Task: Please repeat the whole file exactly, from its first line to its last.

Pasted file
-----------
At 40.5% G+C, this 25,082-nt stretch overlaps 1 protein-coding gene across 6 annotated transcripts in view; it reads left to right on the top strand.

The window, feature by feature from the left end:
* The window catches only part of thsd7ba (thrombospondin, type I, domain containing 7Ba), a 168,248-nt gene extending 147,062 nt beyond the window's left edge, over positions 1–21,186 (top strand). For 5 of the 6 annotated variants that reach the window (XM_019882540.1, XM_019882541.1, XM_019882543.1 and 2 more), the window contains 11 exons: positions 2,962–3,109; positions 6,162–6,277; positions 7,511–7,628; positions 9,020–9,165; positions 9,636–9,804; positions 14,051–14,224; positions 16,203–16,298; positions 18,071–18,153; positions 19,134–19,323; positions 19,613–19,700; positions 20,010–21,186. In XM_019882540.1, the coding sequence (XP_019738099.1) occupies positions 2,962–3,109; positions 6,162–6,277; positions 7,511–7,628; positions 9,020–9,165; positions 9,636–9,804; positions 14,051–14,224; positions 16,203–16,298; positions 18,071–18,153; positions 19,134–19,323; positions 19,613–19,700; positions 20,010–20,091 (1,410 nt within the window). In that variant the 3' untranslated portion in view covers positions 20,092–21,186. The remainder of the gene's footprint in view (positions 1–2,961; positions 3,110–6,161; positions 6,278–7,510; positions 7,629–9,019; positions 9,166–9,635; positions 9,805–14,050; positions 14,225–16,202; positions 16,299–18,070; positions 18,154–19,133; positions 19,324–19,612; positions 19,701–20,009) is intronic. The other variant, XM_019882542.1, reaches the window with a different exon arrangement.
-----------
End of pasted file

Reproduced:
At 40.5% G+C, this 25,082-nt stretch overlaps 1 protein-coding gene across 6 annotated transcripts in view; it reads left to right on the top strand.

The window, feature by feature from the left end:
* The window catches only part of thsd7ba (thrombospondin, type I, domain containing 7Ba), a 168,248-nt gene extending 147,062 nt beyond the window's left edge, over positions 1–21,186 (top strand). For 5 of the 6 annotated variants that reach the window (XM_019882540.1, XM_019882541.1, XM_019882543.1 and 2 more), the window contains 11 exons: positions 2,962–3,109; positions 6,162–6,277; positions 7,511–7,628; positions 9,020–9,165; positions 9,636–9,804; positions 14,051–14,224; positions 16,203–16,298; positions 18,071–18,153; positions 19,134–19,323; positions 19,613–19,700; positions 20,010–21,186. In XM_019882540.1, the coding sequence (XP_019738099.1) occupies positions 2,962–3,109; positions 6,162–6,277; positions 7,511–7,628; positions 9,020–9,165; positions 9,636–9,804; positions 14,051–14,224; positions 16,203–16,298; positions 18,071–18,153; positions 19,134–19,323; positions 19,613–19,700; positions 20,010–20,091 (1,410 nt within the window). In that variant the 3' untranslated portion in view covers positions 20,092–21,186. The remainder of the gene's footprint in view (positions 1–2,961; positions 3,110–6,161; positions 6,278–7,510; positions 7,629–9,019; positions 9,166–9,635; positions 9,805–14,050; positions 14,225–16,202; positions 16,299–18,070; positions 18,154–19,133; positions 19,324–19,612; positions 19,701–20,009) is intronic. The other variant, XM_019882542.1, reaches the window with a different exon arrangement.